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Professor Paola Borri

Professor Paola Borri

Professor, Coordinator of the European Marie Curie ETN consortium MUSIQ

School of Biosciences

School of Physics and Astronomy

+44 (0)29 2087 9356
+44 (0)29 2087 4116
Sir Martin Evans Building, Museum Avenue, Cardiff, CF10 3AX
Available for postgraduate supervision


Research activities in my group cover the area of biophotonics at the interface between life and physical sciences. In collaboration with the School of Physics and Astronomy, my research work includes:

  • development of next generation laser-scanning multiphoton microscopes based on Coherent Raman Scattering (CRS) for label-free studies on living cells and tissues
  • development of novel optical microscopy techniques for imaging and tracking single nanoparticles background free inside cells
  • development of optical biosensors for sensitive detection of biomolecules using plasmonics sensing with metallic nanoparticles or photonic cavities
  • time-resolved fluorescence resonance energy transfer (TR-FRET) as a probe of biomolecular interactions

See also our MUSIQ website for an update on the research within this EU consortium.


See our research highlights recently published:

Interested in joining my lab as a self-funded post-graduate student or a postdoc/fellow?  Please contact me by email.


I did my undergraduate in Physics at the University of Florence (Italy) and then received the Laurea (MSc equivalent) summa cum laude and the Ph.D degree in Physics in 1993 and 1997 respectively. From 1997 to 1999 I was Assistant Research Professor at the Technical University of Denmark (Kgs.Lyngby, Denmark).

From 1999 to 2004 I worked as Senior Scientist and EU Marie Curie Fellow (2001-2003) at the Physics Department of Dortmund University in Germany where I received the Habilitation degree in Physics (Venia Legendi) in 2003. During this time I was interested in the experimental investigation of the optical properties of novel semiconductor nanostructures, such as quantum wells and quantum dots. In particular, I developed a new technique for the ultra-fast coherent laser spectroscopy of these nanostructures.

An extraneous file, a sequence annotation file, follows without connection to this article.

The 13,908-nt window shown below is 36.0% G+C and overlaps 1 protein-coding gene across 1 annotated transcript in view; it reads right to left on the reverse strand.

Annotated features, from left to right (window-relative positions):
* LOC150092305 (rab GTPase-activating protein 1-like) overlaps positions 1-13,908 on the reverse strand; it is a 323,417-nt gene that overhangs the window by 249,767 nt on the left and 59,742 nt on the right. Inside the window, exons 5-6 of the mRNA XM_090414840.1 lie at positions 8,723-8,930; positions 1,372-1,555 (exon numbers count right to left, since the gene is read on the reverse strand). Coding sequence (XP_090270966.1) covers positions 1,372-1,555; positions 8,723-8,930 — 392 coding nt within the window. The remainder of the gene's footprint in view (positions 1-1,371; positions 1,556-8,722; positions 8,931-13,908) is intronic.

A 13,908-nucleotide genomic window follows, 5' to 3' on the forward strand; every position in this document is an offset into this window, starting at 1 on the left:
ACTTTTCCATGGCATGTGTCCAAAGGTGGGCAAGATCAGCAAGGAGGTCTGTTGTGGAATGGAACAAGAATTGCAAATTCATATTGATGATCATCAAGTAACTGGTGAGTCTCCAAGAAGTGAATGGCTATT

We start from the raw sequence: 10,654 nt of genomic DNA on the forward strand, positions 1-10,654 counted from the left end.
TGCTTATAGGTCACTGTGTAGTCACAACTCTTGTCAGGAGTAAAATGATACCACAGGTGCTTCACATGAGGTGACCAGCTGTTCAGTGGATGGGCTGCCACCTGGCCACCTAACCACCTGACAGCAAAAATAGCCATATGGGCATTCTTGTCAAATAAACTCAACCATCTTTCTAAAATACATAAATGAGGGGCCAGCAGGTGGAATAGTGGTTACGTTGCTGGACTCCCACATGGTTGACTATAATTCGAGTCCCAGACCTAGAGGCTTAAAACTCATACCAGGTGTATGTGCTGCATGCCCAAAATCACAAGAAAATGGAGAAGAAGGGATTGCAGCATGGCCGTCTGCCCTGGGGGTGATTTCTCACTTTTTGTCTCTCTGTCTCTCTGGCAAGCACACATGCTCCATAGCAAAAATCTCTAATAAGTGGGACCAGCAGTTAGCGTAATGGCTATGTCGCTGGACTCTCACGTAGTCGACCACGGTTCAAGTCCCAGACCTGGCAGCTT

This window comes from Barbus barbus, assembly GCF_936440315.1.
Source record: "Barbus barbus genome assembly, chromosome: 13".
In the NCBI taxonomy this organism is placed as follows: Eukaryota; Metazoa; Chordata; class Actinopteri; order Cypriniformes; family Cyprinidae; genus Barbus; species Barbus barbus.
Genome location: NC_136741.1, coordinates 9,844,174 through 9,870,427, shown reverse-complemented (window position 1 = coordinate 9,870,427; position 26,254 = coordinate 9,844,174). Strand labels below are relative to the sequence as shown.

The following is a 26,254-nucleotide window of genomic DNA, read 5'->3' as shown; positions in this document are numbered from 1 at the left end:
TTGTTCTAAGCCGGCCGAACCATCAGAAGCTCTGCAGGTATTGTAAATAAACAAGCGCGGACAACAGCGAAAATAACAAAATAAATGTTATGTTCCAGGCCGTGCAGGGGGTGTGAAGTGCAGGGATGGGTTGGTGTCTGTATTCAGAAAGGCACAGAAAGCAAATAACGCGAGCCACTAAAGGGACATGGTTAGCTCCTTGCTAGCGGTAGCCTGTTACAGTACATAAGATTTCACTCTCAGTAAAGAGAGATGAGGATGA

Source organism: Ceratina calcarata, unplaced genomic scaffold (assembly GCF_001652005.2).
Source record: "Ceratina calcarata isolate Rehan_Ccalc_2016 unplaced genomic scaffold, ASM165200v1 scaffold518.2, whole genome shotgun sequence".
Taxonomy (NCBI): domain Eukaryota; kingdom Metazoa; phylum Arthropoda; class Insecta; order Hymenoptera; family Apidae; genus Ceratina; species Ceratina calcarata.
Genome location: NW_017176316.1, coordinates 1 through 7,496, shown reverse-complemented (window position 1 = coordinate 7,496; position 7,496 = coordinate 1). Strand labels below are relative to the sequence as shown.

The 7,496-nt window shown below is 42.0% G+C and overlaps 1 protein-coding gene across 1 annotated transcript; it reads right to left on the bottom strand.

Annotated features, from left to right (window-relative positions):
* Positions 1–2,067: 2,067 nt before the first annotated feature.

From September 2004 I moved to Cardiff University as Senior Lecturer. On August 1st 2007 I was promoted to Reader and on August 1st 2011 to a Personal Chair.

Honours and awards

In 2015 I received the Royal Society Wolfson Research Merit Award. Jointly funded by the Wolfson Foundation and the Department for Business, Innovation and Skills (BIS), the scheme aims to provide universities with additional support to enable them to attract science talent from overseas and retain respected UK scientists of outstanding achievement and potential.

I received the Marie Curie Excellence Award from the European Commission during the official award ceremony at the Ecole Polytechnique Federale de Lausanne on the 16th November 2006.

Marie Curie Excellence Awards (EXA) aim to give public recognition to outstanding past achievements of scientists who have reached a level of exceptional excellence in their given field. Up to five prizes of 50 000 Euros each are awarded every year.